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Becoming a Collector  
When you surround yourself with the things you love, a collection is born.


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Becoming a Collector
When you surround yourself with the things you love, a collection is born.

Gerber Life Family Times Archive

Does your son love to sit and read graphic novels (what the older generation affectionately refers to as “comic books”)? Will your husband sit for hours on end flipping through baseball cards he has had since his childhood? When your daughter goes to bed each night, do you need to allow an extra 15 minutes just to relocate the teddy bears and stuffed animals from her bed? If any of this sounds familiar, the makings of a collection may be in place.

Collecting is a fun, easily financed hobby that either individual members of your family or the entire family as a unit can enjoy. From more mainstream collectibles such as coins, stamps, comic books, baseball cards, and dolls to more unique items such as first edition books, collections centering around an athlete, celebrity, or entertainer, clocks, glassware, or tin toys—the list goes on and on.

For many, it is the “treasure hunting” aspect of collecting that ultimately draws them into the hobby. There are few things more satisfying than browsing through “junk” and finding a hidden gem that everyone else has passed by. The satisfaction only increases if you are able to buy the item for next to nothing because only you know its true worth. It is the process of developing a collection and looking for those all-important, elusive items that are in short supply that lies at the heart of collecting.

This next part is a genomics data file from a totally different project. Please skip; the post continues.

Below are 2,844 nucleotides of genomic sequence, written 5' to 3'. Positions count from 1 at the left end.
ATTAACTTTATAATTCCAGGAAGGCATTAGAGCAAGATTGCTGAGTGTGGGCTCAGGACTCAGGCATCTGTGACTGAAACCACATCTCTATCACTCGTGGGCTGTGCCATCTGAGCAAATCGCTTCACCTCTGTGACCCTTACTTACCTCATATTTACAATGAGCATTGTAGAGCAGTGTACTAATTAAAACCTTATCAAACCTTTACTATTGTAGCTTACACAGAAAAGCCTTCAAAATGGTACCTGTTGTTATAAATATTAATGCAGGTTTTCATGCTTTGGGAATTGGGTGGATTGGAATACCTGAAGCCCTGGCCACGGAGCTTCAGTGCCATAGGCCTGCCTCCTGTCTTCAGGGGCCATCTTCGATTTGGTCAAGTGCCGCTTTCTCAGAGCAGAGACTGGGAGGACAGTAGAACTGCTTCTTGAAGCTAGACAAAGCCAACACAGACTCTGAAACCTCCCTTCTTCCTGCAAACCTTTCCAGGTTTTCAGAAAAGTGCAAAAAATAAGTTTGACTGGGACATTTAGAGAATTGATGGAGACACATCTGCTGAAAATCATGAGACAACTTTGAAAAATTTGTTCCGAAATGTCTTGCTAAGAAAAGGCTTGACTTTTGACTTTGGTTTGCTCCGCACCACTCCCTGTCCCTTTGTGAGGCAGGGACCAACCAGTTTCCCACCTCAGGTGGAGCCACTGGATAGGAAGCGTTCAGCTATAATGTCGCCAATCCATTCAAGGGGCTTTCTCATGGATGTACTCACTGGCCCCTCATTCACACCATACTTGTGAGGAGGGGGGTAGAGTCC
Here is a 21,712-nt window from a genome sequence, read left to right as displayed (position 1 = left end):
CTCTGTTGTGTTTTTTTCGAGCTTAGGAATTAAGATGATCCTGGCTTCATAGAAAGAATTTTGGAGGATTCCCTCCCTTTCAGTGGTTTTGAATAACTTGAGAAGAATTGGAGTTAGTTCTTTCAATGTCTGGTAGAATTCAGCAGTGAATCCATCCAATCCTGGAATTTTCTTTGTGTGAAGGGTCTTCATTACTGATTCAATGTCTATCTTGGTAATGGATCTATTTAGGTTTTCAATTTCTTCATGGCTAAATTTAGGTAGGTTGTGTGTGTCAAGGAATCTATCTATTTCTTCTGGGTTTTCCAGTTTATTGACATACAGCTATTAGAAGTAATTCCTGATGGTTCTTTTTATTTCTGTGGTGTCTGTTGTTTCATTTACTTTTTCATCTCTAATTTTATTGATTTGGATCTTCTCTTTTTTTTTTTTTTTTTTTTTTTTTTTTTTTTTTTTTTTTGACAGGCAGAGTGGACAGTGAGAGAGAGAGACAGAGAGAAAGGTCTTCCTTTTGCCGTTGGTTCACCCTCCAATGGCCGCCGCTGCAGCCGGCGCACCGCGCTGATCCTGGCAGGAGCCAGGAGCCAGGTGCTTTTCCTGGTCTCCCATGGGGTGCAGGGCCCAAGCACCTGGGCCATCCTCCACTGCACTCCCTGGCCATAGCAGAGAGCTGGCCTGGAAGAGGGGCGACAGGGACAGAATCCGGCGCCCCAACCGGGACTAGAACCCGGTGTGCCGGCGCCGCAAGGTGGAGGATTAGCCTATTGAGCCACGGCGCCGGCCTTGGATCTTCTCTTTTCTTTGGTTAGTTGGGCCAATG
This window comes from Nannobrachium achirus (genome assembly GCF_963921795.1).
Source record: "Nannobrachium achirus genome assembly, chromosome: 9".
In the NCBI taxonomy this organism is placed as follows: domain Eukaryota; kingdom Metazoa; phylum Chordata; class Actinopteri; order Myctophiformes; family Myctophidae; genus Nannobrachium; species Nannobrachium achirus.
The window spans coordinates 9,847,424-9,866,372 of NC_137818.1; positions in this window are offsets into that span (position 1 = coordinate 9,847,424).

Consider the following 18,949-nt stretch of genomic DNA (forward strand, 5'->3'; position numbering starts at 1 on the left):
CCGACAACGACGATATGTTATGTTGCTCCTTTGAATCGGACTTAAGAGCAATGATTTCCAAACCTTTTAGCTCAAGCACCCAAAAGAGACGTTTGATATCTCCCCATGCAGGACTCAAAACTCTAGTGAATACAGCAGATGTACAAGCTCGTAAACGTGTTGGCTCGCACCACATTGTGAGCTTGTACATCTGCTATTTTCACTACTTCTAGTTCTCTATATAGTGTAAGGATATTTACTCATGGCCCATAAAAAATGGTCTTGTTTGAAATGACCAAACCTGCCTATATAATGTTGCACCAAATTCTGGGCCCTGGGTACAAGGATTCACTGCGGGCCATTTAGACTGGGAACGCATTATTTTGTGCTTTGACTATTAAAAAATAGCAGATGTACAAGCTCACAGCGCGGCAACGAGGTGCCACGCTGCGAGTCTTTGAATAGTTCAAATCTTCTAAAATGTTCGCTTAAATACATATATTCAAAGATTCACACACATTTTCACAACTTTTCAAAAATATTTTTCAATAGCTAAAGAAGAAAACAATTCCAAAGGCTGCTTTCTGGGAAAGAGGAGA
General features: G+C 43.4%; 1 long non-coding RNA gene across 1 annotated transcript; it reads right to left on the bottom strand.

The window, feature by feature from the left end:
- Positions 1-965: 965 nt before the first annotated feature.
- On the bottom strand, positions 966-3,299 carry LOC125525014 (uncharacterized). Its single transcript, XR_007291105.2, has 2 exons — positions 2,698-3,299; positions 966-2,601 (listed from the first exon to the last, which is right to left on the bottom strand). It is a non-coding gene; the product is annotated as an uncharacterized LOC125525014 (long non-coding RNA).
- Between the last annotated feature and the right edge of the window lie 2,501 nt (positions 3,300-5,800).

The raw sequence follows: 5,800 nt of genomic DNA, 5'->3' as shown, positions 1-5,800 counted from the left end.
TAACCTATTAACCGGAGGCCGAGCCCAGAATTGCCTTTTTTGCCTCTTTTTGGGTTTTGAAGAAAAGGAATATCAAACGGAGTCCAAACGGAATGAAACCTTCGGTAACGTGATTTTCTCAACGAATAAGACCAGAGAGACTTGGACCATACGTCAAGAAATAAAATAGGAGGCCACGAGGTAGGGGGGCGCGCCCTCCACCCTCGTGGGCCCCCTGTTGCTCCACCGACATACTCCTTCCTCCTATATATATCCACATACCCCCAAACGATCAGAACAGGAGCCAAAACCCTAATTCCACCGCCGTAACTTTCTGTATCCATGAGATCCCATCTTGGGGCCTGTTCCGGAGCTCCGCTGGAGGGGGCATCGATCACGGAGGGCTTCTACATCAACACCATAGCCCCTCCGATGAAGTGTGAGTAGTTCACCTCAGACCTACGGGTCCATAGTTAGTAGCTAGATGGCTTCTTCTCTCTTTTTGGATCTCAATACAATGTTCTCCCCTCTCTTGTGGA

Starting a collection is simple and often happens naturally as a person’s interest in a certain item become evident over time. Chances are you can see a collection developing just by looking at your child’s room. Initially, a few favorite items are strategically placed around a bedroom. Soon, the quantity has grown to occupy a full shelf, which in turn grows to fill a curio cabinet.

Introducing your family to collecting is easy and a few tips may help you hit the ground running:

  • Allow yourself and your family members a “hobby budget” each month. Examine your total household budget and set aside what you can afford for each family member’s collecting activities. Don’t worry that some members of your family are collecting things that are higher priced than others. The person with the more expensive interests simply needs to learn that saving and accumulating that monthly budget is going to be an integral part of their hobby in order to obtain those “must-have” items that will round-out their collection.
  • Collect the things you love. If you stick to those items, you will seldom suffer from “buyer’s remorse” after a purchase. If you buy things based on the anticipation they will appreciate in value over time, you will more than likely be disappointed. Remember, not all collections have monetary value—many simply develop from an intense interest or fascination with an item or subject.
  • Allow others in your family (your spouse and children) to collect what they love. Refrain from passing judgment or being dismissive about someone else’s interests. Not everyone is going to have the same appreciation for another person’s collection. While some are enthusiastic over comic books (graphic novels), coins, or stamps, others find an interest that is much more obscure—but no less worthy.